Martin Wiboe Martin Wiboe - 10 months ago 66
Git Question

Why can't I discard local changes caused by a `git clean` filter?

I have a few .resx files in my repository containing string translations for my app. This works well, except for merge conflicts when new strings have been added to the end of the file in separate git branches. KDiff3 doesn't play well with merging XML lists of pairs.

The resx file is basically a list of key/value-pairs with no particular ordering. To avoid merge conflicts, I therefore want to sort the pairs alphabetically prior to committing, and I have used the excellent SortRESX program to do this using a git filter:

git config --global filter.resx.clean SortRESX
git config --global filter.resx.smudge cat

which does the job. However, if I check out an unsorted file it will be sorted immediately by the filter, and git does not allow me to discard those changes -- I 'm forced to commit the sorted version of the file before switching branches. How can I discard the changes made by the filter without committing?

Answer Source

However, if I check out an unsorted file it will be sorted immediately by the filter

This should not happen (I think!). I believe something else is actually happening.

The intent/idea of a clean filter is that it is applied when the file is added to the index, and a smudge filter is applied when the file is extract from the index into the work-tree (this is why git checkout must first write a file from a commit into the index, before copying it to the work-tree, when you use git checkout <commit> -- <path>). Note that end of line / CRLF transformations are treated as a form of filter (done internally if possible, but done on a pipe from or to your actual user-supplied filter if needed).

(It's possible that there's some code I missed somewhere that does runs the clean filter in some extra case. But I don't think so: this part of the Git source is fairly obvious.)

I believe what is happening is more subtle. When Git applies a smudge filter, it automatically marks the cache entry "dirty" in the index. (This code is considerably less obvious, so I could be wrong here.) Because of this marking, when Git goes to check the status of the file, it says: Hmm, this cache entry is marked dirty, I'd best run the clean filter on it and find out for sure. So it runs your clean filter, which sorts the key/value pairs, then compares the result to the underlying blob. These differ, so Git now declares the work-tree entry "truly dirty", even though the original, unsorted work-tree entry actually matches the current commit.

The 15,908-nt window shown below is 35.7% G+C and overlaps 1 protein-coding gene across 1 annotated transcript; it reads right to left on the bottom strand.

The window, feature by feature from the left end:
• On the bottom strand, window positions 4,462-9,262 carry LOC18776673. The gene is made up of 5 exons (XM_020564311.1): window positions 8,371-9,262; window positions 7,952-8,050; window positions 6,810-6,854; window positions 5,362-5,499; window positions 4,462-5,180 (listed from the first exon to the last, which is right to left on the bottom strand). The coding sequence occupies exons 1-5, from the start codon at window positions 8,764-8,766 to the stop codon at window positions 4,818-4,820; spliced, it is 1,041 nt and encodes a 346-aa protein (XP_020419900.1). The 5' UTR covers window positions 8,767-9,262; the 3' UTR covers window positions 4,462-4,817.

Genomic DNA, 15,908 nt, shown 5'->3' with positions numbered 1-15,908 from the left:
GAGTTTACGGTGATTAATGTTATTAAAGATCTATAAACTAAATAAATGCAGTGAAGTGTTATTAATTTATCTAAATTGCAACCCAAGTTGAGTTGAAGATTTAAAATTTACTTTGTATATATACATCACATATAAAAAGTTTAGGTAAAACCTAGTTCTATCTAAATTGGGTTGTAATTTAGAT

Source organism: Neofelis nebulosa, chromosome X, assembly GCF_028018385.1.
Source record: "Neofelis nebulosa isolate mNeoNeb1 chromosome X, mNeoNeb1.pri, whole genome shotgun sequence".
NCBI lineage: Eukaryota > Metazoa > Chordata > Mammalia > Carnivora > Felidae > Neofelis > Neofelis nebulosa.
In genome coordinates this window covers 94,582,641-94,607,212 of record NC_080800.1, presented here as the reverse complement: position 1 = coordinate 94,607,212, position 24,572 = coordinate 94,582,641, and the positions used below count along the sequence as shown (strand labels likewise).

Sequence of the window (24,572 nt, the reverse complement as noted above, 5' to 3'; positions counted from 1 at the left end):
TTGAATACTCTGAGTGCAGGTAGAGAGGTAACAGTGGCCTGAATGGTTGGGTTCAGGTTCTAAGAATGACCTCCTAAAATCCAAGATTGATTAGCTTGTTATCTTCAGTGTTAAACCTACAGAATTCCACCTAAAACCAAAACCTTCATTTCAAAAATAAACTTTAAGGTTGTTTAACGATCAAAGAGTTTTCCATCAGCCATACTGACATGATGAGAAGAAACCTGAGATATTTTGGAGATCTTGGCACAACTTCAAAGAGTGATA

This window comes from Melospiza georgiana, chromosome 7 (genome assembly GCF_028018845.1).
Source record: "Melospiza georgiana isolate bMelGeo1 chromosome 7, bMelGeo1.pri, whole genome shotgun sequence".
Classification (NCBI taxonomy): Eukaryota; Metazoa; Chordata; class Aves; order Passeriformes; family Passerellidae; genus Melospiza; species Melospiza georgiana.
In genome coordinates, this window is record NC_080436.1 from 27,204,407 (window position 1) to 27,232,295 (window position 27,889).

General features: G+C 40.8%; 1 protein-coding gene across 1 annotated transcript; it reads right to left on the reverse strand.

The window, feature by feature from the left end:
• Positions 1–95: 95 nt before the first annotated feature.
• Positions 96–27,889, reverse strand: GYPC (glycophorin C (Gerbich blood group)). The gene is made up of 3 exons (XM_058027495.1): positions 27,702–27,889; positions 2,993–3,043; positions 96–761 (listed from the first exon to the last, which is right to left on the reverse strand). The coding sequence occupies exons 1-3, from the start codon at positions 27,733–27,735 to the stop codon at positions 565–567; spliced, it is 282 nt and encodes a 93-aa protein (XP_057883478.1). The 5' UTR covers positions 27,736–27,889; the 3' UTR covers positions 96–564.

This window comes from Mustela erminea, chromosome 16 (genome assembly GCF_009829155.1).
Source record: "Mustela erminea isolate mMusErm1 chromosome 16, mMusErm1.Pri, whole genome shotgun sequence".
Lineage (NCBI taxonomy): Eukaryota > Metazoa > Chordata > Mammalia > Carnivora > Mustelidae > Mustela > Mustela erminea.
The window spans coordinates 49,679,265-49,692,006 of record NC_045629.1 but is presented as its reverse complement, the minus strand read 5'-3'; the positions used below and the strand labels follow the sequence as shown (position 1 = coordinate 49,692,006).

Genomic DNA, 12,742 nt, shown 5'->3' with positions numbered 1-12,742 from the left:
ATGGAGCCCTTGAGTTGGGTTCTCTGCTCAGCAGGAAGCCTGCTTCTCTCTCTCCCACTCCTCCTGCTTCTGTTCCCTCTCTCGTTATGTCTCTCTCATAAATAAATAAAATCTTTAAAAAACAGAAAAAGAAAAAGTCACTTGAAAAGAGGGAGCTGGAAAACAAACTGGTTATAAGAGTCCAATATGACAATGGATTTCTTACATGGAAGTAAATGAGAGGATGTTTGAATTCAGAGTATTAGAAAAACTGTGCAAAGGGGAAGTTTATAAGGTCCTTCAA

In other words, Git assumes that the equivalent of git cat-file <hash-id> | smudge | clean produces the same bits as git cat-file <hash-id>, and if it doesn't, you should commit the file—which is actually generally true when you are attempting to normalize line endings as stored in the repository. That doesn't mean that the checked-out copy is sorted; your cat filter (which, incidentally, you can discard: a nonexistent filter means "leave this alone") did not sort the file, and the working tree copy is still unsorted. It's just that Git insists that it should become sorted.

What this means in the end is that the answer to:

How can I discard the changes made by the filter without committing?

is to simply ignore Git's complaints, and check out other commits anyway. You may have to use the --force flag to do this though, which is unsettling at best (and at worst, can cause you to lose changes you intended to keep!). So there's a slightly better (ish) method: temporarily disable the "clean" filter (by editing .gitattributes).

With the filter disabled (or replaced with cat, which does the same thing only slower), Git will now, upon checking status, see that the "dirty" flag is set, and repeat its Hmm, I'd best run the cleanfilter thing. This time the filter is a no-op, the resulting binary bits match the blob, and Git clears the dirty flag. You can now restore the filter at any point, because now the cache entry is no longer marked dirty, and Git will skip all this testing.

(It might be nice to have a way to get Git to try two comparisons before declaring a file "truly dirty": one using the actual, configured clean filter, and then if that says "dirty", one more time using no filter. That would automatically decide that work-tree files based on an "uncleaned" in-repo blob, but which ultimately match that blob anyway, are in fact "not dirty". Of course this would mean you would not be encouraged to fix your line endings, but if this were a user-defined switch, you could set it for old repositories containing unclean objects, the same way you can set merge.renormalize for such repositories.)